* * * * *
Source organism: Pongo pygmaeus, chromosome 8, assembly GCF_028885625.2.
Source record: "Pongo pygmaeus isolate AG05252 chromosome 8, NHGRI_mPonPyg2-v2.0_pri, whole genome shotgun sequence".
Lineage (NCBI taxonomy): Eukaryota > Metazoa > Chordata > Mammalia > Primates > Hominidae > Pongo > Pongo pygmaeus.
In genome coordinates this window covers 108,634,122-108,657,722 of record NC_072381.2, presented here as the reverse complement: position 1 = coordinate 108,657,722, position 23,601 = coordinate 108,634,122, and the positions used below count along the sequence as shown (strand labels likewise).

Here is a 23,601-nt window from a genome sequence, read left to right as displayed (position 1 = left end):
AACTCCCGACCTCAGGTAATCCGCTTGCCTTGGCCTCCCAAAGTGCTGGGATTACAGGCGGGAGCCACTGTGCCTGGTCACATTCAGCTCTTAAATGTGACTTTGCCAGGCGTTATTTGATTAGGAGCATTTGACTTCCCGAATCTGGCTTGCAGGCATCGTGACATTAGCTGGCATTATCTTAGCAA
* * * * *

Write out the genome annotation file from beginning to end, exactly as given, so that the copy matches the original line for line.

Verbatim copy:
Source organism: Pongo pygmaeus, chromosome 8, assembly GCF_028885625.2.
Source record: "Pongo pygmaeus isolate AG05252 chromosome 8, NHGRI_mPonPyg2-v2.0_pri, whole genome shotgun sequence".
Lineage (NCBI taxonomy): Eukaryota > Metazoa > Chordata > Mammalia > Primates > Hominidae > Pongo > Pongo pygmaeus.
In genome coordinates this window covers 108,634,122-108,657,722 of record NC_072381.2, presented here as the reverse complement: position 1 = coordinate 108,657,722, position 23,601 = coordinate 108,634,122, and the positions used below count along the sequence as shown (strand labels likewise).

Here is a 23,601-nt window from a genome sequence, read left to right as displayed (position 1 = left end):
AACTCCCGACCTCAGGTAATCCGCTTGCCTTGGCCTCCCAAAGTGCTGGGATTACAGGCGGGAGCCACTGTGCCTGGTCACATTCAGCTCTTAAATGTGACTTTGCCAGGCGTTATTTGATTAGGAGCATTTGACTTCCCGAATCTGGCTTGCAGGCATCGTGACATTAGCTGGCATTATCTTAGCAA